From Darius I and Alexander the Great onwards, the Khyber Pass has served as a crucial entry point for successive invaders of south Asia.
Though it is a mere 35km cut, winding through the Hindu Kush mountain range, the opportunities eyed through it have led it to be prized as a strategic trade and military route. Rudyard Kipling described it as "a sword cut through the mountains".
It was the starting point for three Muslim invasions that led to the establishment of the Mughal empire. The British used it in the reverse direction, having invaded Afghanistan and fought three wars there.
During the Afghan Wars, fought by the British between 1839 and 1919, the Khyber Pass served as a key supply route. It was, however, also the scene of numberless skirmishes with local Pashtun tribesmen intent on choking it off.
"Every stone in the Khyber pass," wrote George Molesworth, who fought in the third of these wars, "has been soaked in blood."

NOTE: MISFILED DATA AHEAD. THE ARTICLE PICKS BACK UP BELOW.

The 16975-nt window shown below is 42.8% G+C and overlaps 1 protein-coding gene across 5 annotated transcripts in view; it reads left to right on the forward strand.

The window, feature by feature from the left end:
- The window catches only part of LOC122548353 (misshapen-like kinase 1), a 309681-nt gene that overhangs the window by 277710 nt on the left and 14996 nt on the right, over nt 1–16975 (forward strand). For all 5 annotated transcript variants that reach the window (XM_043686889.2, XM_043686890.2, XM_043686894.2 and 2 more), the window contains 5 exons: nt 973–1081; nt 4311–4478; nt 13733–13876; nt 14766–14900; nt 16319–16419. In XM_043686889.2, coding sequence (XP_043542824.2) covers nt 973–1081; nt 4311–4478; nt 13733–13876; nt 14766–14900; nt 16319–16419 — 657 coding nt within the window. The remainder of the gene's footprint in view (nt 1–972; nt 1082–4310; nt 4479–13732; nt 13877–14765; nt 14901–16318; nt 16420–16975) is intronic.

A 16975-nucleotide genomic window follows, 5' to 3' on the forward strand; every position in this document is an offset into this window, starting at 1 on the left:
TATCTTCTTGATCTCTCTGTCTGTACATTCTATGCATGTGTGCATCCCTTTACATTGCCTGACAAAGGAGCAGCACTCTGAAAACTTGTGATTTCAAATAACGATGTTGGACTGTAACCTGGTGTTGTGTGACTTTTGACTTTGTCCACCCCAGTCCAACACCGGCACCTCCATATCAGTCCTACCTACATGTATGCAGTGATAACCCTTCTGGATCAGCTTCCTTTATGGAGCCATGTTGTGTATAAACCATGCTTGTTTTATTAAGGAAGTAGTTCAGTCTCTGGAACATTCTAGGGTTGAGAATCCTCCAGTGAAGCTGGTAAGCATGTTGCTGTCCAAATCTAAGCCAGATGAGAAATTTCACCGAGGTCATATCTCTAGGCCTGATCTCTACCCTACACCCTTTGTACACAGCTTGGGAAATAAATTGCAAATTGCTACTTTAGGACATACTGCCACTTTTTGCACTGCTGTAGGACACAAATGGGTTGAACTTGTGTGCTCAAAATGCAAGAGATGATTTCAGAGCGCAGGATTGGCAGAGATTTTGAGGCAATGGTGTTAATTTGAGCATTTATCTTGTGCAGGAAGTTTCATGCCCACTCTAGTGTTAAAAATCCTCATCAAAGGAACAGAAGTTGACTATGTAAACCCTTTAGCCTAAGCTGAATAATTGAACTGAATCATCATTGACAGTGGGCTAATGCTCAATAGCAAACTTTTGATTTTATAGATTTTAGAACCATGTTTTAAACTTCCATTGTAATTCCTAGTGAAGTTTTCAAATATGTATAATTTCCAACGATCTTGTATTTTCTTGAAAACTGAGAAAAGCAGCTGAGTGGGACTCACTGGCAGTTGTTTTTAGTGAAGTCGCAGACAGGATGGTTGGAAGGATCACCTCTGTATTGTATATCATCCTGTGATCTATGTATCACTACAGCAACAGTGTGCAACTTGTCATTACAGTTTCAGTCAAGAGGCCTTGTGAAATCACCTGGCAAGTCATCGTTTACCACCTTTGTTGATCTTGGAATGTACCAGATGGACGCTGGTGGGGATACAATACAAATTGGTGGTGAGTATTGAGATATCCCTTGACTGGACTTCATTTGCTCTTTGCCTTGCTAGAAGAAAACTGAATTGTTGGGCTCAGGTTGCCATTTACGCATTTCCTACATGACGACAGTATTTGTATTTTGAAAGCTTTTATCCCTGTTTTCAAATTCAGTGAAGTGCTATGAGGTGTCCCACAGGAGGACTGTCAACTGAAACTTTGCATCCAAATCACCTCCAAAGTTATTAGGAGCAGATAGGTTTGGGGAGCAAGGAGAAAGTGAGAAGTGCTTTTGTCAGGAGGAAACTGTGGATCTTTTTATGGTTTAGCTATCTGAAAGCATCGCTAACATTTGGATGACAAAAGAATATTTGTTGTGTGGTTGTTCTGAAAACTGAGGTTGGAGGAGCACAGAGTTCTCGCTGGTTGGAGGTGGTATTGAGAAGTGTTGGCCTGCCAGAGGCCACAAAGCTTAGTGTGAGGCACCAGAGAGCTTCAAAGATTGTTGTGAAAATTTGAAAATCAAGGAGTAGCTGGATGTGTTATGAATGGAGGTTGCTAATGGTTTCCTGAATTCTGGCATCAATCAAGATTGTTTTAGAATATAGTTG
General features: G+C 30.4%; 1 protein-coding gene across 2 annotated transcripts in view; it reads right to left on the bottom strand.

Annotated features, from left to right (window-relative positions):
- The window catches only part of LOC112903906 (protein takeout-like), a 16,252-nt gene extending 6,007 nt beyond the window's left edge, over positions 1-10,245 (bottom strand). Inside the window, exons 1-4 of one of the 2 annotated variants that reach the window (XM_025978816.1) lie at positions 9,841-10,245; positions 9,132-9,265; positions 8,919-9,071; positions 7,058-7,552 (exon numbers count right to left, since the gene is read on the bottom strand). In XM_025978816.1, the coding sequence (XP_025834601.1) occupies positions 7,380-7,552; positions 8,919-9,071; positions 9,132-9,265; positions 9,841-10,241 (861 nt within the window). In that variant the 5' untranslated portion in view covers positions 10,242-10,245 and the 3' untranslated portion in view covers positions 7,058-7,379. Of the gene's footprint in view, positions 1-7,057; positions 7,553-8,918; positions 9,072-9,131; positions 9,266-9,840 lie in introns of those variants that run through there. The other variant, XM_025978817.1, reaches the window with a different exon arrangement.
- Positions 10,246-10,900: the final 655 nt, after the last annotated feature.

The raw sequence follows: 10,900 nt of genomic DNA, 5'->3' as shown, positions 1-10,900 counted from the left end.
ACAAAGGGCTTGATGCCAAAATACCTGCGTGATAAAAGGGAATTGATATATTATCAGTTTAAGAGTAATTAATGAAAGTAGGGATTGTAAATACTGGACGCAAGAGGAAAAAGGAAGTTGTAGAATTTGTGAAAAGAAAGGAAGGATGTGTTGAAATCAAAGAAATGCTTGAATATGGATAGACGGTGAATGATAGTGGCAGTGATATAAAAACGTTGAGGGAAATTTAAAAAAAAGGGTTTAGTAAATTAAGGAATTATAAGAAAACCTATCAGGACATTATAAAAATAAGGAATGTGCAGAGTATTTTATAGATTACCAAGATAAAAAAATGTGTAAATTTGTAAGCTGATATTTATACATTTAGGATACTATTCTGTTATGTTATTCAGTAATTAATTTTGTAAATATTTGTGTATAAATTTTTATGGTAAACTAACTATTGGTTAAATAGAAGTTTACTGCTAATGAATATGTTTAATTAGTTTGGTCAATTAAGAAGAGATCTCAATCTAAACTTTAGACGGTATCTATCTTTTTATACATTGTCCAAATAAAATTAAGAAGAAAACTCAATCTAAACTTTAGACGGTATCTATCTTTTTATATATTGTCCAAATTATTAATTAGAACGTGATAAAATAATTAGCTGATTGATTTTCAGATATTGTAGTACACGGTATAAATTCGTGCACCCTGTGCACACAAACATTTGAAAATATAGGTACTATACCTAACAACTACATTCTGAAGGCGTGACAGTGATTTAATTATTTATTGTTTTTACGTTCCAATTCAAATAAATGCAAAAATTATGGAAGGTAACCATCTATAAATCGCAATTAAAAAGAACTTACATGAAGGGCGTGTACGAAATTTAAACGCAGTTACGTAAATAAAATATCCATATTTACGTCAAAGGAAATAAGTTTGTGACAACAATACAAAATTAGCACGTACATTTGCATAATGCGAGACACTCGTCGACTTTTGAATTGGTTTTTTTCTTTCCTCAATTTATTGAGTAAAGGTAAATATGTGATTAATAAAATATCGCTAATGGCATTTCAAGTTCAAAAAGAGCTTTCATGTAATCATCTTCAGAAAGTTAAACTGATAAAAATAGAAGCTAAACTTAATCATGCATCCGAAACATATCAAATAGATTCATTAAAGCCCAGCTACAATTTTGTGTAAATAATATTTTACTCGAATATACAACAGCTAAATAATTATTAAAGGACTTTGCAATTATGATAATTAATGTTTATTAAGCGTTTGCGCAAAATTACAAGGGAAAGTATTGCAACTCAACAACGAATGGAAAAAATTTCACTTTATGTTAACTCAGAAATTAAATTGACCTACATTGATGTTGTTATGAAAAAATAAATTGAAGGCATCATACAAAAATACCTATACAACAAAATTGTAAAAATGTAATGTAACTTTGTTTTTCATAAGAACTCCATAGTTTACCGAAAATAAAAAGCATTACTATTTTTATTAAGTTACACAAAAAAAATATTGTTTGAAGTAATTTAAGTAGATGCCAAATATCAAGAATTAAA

Now it serves as a crucial supply route for US and Nato troops in their struggling war effort in Afghanistan. Over three-quarters of all non-lethal items, including water, food, fuel and vehicles, travel along it.
For the Taliban and assorted militants, the route is rich with propaganda opportunities. Seize a convoy, lay a flame, and television images will be relayed across the world, raising fears of growing militancy and the risks to the war effort in Afghanistan.
Now, as the Pakistan government has demonstrated, it can also serve as a demonstration of the country's clout – if only symbolically. The shutdown will not last long. The relationship with the US is too important for that to happen.
But by choking off the route temporarily, in retaliation for the killing of three soldiers, Islamabad has yet again shown how it is key to any success in Afghanistan.
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